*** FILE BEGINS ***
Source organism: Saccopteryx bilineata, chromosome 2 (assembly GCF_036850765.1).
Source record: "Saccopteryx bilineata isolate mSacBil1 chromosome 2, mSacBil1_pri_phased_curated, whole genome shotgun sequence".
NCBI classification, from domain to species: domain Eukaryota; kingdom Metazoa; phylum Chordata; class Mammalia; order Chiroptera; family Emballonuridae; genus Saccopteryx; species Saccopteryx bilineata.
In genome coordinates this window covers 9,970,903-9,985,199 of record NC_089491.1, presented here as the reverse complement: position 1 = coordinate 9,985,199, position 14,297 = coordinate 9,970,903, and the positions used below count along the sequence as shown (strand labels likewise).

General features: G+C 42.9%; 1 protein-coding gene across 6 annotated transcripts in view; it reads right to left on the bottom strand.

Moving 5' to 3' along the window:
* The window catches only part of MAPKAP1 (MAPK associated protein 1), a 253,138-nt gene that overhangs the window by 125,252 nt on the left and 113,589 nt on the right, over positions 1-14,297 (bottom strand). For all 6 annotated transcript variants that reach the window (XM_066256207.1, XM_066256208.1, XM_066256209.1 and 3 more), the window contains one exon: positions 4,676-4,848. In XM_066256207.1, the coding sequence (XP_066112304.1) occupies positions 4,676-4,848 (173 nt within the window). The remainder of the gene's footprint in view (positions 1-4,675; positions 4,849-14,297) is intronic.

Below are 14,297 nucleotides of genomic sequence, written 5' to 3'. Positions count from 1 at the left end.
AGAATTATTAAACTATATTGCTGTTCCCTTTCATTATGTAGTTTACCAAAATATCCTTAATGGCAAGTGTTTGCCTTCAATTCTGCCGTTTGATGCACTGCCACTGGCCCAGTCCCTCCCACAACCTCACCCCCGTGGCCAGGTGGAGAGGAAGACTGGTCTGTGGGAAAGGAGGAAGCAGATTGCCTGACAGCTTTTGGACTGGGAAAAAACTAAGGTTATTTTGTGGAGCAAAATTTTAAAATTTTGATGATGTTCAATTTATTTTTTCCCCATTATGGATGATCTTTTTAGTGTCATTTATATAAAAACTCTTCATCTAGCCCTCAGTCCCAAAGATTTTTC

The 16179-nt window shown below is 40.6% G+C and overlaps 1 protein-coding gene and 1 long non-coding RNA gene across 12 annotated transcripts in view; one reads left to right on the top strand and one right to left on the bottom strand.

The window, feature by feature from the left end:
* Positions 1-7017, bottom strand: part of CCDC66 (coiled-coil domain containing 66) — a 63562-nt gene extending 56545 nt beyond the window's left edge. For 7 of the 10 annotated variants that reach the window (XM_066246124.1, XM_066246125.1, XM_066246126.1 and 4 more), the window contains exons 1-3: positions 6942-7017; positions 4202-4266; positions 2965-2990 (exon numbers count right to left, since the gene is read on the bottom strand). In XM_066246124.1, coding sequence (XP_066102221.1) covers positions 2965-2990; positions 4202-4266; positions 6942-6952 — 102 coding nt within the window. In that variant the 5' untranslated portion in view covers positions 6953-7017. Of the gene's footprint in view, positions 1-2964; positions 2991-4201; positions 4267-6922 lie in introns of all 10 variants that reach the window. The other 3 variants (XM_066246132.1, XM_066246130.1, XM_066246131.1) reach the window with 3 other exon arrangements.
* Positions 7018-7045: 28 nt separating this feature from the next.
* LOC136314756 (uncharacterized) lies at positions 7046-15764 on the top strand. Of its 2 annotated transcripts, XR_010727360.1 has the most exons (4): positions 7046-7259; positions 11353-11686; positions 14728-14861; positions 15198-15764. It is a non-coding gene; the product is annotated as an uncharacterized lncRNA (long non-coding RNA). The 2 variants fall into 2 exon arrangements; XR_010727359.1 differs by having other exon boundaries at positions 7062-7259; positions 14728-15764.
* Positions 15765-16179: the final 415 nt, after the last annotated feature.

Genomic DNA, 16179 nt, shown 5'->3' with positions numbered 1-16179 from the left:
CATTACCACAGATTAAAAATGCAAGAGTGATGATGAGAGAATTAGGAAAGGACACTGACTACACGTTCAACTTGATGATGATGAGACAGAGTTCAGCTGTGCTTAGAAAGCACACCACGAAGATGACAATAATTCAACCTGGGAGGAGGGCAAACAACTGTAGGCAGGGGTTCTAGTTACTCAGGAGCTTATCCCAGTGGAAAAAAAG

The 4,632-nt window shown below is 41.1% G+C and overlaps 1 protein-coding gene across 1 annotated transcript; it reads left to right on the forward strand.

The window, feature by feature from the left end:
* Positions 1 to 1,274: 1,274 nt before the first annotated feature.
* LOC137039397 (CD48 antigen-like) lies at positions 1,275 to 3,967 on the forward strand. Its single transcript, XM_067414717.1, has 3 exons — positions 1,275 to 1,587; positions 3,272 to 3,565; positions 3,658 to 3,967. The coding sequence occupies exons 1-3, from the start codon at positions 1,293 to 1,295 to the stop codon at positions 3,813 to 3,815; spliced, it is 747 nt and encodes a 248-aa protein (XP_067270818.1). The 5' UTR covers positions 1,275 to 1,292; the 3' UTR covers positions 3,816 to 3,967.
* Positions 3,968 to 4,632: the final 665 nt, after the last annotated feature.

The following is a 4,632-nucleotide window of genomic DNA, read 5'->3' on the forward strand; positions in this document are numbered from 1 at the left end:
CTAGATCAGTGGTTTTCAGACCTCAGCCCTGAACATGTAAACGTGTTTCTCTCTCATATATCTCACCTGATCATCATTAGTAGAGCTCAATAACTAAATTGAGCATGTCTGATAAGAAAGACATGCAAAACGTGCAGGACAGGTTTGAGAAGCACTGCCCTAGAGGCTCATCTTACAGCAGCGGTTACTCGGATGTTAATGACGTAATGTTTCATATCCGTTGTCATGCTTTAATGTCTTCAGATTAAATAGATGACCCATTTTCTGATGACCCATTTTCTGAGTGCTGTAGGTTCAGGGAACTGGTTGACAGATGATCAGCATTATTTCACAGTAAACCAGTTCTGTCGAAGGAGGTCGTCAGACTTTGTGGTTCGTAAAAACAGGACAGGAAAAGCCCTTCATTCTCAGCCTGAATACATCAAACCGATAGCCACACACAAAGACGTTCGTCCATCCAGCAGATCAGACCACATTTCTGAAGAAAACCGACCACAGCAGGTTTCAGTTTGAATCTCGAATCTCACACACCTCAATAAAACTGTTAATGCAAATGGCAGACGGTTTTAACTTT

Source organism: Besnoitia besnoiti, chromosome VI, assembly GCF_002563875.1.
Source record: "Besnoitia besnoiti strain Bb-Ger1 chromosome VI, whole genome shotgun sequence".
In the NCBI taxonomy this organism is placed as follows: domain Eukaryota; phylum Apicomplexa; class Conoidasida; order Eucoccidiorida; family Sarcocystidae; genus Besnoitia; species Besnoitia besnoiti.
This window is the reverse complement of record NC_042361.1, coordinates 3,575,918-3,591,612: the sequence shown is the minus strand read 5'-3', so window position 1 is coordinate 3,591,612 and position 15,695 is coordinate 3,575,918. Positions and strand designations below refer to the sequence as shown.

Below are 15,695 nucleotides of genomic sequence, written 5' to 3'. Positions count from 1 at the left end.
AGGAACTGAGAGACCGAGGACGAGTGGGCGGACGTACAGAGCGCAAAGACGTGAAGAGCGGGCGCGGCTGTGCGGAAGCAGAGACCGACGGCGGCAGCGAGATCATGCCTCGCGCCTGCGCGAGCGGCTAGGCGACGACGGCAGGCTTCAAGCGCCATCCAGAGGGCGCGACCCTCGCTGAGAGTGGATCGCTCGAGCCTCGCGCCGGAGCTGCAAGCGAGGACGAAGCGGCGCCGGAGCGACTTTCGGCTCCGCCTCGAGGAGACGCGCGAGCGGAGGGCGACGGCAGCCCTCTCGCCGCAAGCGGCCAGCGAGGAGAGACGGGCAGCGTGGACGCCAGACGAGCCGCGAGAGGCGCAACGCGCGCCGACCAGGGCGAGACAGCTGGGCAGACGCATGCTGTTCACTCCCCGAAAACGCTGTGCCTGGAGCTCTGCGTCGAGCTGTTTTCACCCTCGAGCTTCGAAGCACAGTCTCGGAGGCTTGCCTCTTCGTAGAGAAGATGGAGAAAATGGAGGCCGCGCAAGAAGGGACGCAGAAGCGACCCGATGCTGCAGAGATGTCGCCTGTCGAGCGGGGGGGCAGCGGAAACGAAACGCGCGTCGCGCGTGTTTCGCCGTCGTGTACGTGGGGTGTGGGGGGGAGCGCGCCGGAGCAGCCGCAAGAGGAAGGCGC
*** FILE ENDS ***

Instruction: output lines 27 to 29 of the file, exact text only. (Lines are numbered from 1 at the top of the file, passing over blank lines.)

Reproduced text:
In the NCBI taxonomy this organism is placed as follows: domain Eukaryota; phylum Apicomplexa; class Conoidasida; order Eucoccidiorida; family Sarcocystidae; genus Besnoitia; species Besnoitia besnoiti.
This window is the reverse complement of record NC_042361.1, coordinates 3,575,918-3,591,612: the sequence shown is the minus strand read 5'-3', so window position 1 is coordinate 3,591,612 and position 15,695 is coordinate 3,575,918. Positions and strand designations below refer to the sequence as shown.

Below are 15,695 nucleotides of genomic sequence, written 5' to 3'. Positions count from 1 at the left end.